COOR 186 975 S Myrtle Ave Arizona State University Tempe, AZ 85281
  • Session Location COOR 186

10:45am

Mapping a Global Renaissance with 53,829 Texts
“Mapping a Global Renaissance with 53,829 Texts” redefines our understanding of a squarely humanistic problem: the history of race in Shakespeare’s era. By analyzing thousands of texts beyond the scope of a single famous author, such as Shakespeare or Milton, and even the capacity of the individual reader, I tell a very different story about the multiple discourses of race that helped motivate England’s earliest efforts to define its place in a global context in the era before colonialism. My primary technique, Latent Dirichlet Allocation (LDA) is a topic modeling algorithm that identifies clusters of words exhibiting a disproportionately high probability of occurring together in all texts discussing place names in the 53,829 texts of the Early English Books Online corpus. My results affirm and complicate recent postcolonial accounts of Shakespeare’s world by redefining the ideology of race in a more nuanced way than along the faultlines of identity politics. Through this methodology, I articulate an unfamiliar Renaissance vision of race by challenging the basic assumption that ethnic otherness has always been built upon a bedrock of bodily difference. The pre-modern idea of race was structured by a logic of place. Geography, and not skin color or anatomy, was the dominant factor in setting the terms of the debate. The primary question was how space, landscape, latitude, climate, and a location’s flora and fauna shaped a culture, its people, and their bodies. These results suggest the focus on the body as the measuring stick of racial ideologies should be understood as an invention of a colonialist worldview, and that historical alternatives to understand race in different terms exist. This study thus opens up a critical space to reanimate historically significant but unfamiliar models of race that we have lost in the postcolonial world.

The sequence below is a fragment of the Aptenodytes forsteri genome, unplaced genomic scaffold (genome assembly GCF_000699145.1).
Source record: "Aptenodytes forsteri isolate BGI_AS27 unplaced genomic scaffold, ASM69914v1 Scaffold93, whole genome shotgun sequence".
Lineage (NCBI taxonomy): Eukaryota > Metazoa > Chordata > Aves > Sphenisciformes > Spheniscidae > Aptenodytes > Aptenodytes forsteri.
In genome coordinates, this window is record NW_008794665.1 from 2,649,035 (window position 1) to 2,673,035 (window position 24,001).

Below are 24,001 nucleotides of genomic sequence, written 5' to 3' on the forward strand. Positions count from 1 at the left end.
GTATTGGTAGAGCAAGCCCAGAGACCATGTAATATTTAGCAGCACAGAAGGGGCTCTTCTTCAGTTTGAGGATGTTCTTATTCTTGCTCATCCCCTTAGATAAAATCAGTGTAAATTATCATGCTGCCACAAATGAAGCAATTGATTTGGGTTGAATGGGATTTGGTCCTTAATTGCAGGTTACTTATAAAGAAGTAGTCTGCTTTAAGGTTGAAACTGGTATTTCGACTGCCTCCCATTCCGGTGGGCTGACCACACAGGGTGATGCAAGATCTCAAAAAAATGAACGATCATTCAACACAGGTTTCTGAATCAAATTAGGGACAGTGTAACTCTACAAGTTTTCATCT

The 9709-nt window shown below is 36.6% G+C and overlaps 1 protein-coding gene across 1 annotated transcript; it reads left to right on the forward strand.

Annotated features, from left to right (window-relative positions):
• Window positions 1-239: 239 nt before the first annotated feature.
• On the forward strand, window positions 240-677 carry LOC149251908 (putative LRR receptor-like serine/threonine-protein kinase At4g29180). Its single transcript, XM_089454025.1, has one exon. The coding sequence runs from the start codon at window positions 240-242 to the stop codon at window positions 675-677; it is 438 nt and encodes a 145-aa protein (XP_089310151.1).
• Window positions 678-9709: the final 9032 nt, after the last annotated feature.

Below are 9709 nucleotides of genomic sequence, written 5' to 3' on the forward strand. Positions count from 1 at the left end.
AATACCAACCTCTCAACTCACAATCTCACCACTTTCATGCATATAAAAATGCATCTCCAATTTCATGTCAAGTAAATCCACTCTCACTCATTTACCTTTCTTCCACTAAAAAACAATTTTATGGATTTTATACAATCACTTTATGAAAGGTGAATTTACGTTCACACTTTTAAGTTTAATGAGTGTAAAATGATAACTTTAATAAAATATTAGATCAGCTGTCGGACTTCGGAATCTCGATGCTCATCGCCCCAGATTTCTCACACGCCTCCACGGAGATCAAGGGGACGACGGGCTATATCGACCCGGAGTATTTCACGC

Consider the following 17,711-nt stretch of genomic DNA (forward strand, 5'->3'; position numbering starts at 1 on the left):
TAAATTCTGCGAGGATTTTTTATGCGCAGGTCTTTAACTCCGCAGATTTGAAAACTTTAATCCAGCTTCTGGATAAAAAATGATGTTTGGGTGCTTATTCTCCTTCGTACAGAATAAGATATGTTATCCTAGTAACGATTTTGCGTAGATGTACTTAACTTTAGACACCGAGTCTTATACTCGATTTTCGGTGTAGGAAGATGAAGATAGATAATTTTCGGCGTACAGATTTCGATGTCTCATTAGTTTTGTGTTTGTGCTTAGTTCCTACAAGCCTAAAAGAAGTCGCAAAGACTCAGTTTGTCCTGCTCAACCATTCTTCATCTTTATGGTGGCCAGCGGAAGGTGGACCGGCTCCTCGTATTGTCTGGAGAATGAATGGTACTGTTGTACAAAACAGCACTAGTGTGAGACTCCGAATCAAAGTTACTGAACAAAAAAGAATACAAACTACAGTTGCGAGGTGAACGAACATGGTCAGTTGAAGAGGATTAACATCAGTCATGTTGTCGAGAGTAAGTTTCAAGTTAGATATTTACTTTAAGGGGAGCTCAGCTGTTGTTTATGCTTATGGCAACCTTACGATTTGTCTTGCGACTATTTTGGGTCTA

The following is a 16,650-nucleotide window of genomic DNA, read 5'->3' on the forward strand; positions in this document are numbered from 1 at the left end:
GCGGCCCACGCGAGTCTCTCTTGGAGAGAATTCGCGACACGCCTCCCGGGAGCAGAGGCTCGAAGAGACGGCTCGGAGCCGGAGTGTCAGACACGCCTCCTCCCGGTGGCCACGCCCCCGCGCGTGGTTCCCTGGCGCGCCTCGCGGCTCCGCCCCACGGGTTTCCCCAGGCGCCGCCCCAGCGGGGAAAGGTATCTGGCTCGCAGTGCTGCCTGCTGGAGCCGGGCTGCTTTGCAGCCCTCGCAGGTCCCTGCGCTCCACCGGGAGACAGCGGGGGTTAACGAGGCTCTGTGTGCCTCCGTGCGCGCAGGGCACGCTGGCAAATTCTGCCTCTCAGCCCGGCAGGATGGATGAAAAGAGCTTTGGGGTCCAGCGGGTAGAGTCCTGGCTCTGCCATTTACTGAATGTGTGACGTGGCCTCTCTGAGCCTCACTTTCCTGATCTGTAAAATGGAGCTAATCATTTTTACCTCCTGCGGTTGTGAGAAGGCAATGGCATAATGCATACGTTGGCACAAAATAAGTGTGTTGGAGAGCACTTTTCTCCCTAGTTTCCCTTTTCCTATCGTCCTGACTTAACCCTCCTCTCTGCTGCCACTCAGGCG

Speakers

Friday May 13, 2016 10:45am - 11:00am
COOR 186 975 S Myrtle Ave Arizona State University Tempe, AZ 85281
  • Session Location COOR 186

11:00am

Design for Neurodiversity (DfN): A “Design for X” Process for Alternative Cognitive Styles
Up to 1 in 100 people today are affected by Autism Spectrum Disorders (ASD), which can manifest as an extreme sensitivity to sensory inputs, impaired social cognition, generalized anxiety, and difficulties with interpersonal communication and the expression of empathy. When an individual's executive functioning is not severely impaired, the autistic cognitive style is characterized by highly creative associative thinking, awareness of detail, and a strong degree of systematizing. The neurodiversity movement has emerged to raise awareness of this unique cognitive style, and help people leverage its strengths. Whereas accessible design envisions systems that are useful to people with disabilities, and universal design creates systems that are usable by all people to the greatest extent possible, there have been no structured design techniques targeting the needs associated with neurodiversity. This is significant because Human-Computer Interface (HCI) research has identified that more effectively addressing the needs of the rapidly increasing neurodiverse population would likely provide benefits for all people. This paper bridges that gap with Design for Neurodiversity (DfN), a new process for designing systems that the targets the sensory, cognitive, and relational aspects of process design. This structured design methodology is based on a comprehensive review of the design process viewed through the lens of Design for X (DfX) methods in concurrent engineering, and utilizes findings from participative ergonomics, participatory and interactive art, and the design of cognitive systems in artificial intelligence.


Friday May 13, 2016 11:00am - 11:15am
COOR 186 975 S Myrtle Ave Arizona State University Tempe, AZ 85281
  • Session Location COOR 186